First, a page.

How to Deal with Jealousy at Work
Jealousy. It’s an extremely unpleasant emotion that everyone experiences at different points in our lives. If we’re able to recognize when we’re acting from jealousy, we often feel ashamed and chide ourselves for “not being more adult about the whole thing,” whatever that might mean to us.
Meanwhile, jealousy is a hard feeling to shake because it arises from a sense that someone else received what we believe should be ours. Operating at an irrational and often unconscious level, this emotion can lead us into a lot of behaviors that can work against our own interests.
So what exactly is jealousy and why is it such a problem in the workplace?
To begin, let’s be clear that like all emotions, jealousy itself is neither good nor bad. It’s there for a reason. Even animals experience it. Anyone guilty of petting the friendly beagle who lives next door knows full well the consequence of coming home to her or his own pets. “How could you?” Riblet and Shoestring seem to ask through baleful eyes as they slink away from us.
“How could you?” is essentially the reaction we feel when we experience jealousy. The emotion is rooted in an internal sense of injustice. It triggers us that we’re needing something which we’re not receiving, but believe we should be. Throughout the ages, this has prompted humans to identify and advocate for our needs of shelter, love and other requirements for survival.
Where Does Jealousy Come From?
Our history with the green-eyed monster significantly predates our work life. Sibling rivalry, competing with one another for a parent’s attention, and jockeying for a treasured spot on grandpa’s lap are typical experiences in early child development.
As small children, we depended on the adults around us to survive. Their love and nurturance not only felt good, but also gave us the building blocks for our emotional and intellectual development. When parents’ attention was divided or even diverted to another person whose need was greater, as older siblings and those raised with a disabled family member can attest, we experienced a very instinctive fear of loss.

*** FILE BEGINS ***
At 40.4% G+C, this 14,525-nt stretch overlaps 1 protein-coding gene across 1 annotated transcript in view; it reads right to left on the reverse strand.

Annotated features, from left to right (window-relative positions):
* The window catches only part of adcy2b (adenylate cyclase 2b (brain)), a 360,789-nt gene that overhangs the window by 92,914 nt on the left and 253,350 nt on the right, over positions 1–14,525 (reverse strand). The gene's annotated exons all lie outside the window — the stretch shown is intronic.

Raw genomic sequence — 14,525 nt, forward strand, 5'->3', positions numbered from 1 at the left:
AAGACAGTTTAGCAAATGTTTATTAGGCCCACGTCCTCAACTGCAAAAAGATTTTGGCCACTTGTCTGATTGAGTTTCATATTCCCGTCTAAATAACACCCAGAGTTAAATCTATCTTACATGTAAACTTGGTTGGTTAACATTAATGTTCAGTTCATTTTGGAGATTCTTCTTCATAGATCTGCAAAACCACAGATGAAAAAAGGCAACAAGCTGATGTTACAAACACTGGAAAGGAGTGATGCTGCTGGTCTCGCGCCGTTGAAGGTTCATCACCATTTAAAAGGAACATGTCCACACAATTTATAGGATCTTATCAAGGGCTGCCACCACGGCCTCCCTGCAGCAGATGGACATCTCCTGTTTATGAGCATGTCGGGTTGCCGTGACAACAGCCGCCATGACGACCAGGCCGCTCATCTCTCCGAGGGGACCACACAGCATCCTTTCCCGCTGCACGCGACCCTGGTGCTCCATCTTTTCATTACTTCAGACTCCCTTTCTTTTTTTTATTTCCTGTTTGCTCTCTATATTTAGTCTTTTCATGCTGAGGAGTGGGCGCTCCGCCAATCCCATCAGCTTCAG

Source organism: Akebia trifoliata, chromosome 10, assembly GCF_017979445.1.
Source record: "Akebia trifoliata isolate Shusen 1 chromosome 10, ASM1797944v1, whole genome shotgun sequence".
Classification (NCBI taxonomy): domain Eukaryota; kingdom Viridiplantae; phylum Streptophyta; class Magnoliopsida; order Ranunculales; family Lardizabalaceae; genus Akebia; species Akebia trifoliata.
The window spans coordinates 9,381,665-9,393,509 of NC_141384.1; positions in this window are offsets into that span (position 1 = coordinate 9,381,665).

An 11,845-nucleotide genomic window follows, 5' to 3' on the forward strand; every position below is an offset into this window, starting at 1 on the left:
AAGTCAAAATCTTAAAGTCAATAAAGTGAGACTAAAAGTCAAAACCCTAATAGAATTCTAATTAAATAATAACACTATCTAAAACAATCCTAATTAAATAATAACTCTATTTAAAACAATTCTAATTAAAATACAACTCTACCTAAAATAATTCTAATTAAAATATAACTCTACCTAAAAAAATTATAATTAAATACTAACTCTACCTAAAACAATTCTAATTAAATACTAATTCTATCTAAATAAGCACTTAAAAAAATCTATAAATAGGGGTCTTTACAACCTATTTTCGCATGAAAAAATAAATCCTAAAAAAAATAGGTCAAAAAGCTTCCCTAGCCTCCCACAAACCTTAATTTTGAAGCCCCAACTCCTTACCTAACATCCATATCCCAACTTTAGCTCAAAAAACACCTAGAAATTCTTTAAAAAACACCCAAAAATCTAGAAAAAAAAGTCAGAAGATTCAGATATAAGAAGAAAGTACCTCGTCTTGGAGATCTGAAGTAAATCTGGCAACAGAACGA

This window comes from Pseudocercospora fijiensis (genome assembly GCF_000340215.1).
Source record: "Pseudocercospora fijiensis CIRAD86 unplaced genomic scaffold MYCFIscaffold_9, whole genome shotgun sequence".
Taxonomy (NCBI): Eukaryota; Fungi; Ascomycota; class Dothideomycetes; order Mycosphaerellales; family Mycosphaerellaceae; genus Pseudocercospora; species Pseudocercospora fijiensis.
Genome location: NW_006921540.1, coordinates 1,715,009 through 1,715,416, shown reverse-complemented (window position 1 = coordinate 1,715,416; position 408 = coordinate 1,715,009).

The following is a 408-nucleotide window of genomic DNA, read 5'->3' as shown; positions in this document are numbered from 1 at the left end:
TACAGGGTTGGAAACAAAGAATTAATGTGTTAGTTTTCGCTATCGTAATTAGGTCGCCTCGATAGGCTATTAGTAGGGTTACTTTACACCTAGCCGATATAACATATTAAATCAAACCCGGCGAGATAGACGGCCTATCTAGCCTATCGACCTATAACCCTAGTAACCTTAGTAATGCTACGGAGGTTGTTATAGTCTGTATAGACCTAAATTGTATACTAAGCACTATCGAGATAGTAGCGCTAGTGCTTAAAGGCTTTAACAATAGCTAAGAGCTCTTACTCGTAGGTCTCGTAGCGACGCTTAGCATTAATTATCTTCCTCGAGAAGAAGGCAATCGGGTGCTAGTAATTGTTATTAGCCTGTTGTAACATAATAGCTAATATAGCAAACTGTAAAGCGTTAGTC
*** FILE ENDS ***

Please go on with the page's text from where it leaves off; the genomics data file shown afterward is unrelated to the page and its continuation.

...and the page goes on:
As we grew older and developed the portions of our brain that carry out rational and more abstract functions, most of us figured out that a loved one’s divided attentions didn’t mean that we were unloved. However, we don’t always respond to situations through a rational lens. What’s more, people do at times favor someone else over us. Our feelings of jealousy are normal and natural as we move through the cycle of human experiences that include breakups, dissolutions of friendships, and all manner of people receiving favored treatment over us.
This is to say that jealousy is a given in certain situations, and our professional settings provide these certain situations aplenty. There’s no shame in feeling it. The most important decision we can make as professionals is to maintain the focus on centering in our own strength and making choices that benefit our careers over the long term.
Jealousy in the Workplace
Most of our workplaces come complete with merit increases, bonuses, contests, promotions, special funding and other forms of recognition. Sometimes, another person gets something because they have a friendship with an authority figure. By design of the competitive environments that most organizations foster, workplaces are natural seedbeds for jealousy. After all, we work for money, which allows us to support ourselves. More recognition usually means more money or perhaps something else that we value equally.
The desire to receive recognition that we believe we’ve earned is real. When we aren’t recognized but someone else is, we feel jealous.
Feeling jealousy at work isn’t inherently destructive. The problem is what so many of us choose to do with it, which often results in bad career decisions.
Backbiting and gossip are particularly destructive for our professional credibility. Things like “Puh-lease! HE’S the person they chose to be director?” “Oh, of course they got their budget approved. They’re the chosen ones,” are the types of things said in jealousy. People sometimes engage in attempts to sabotage the one who’s received recognition. Or they complain. Or, they let their own work suffer as a demonstration of their displeasure.
It’s easy to see how destructive this is for our workplace and for ourselves. The biggest casualty in these instances is our professional reputation. Rarely does behaving in these manners lead to a positive outcome for us.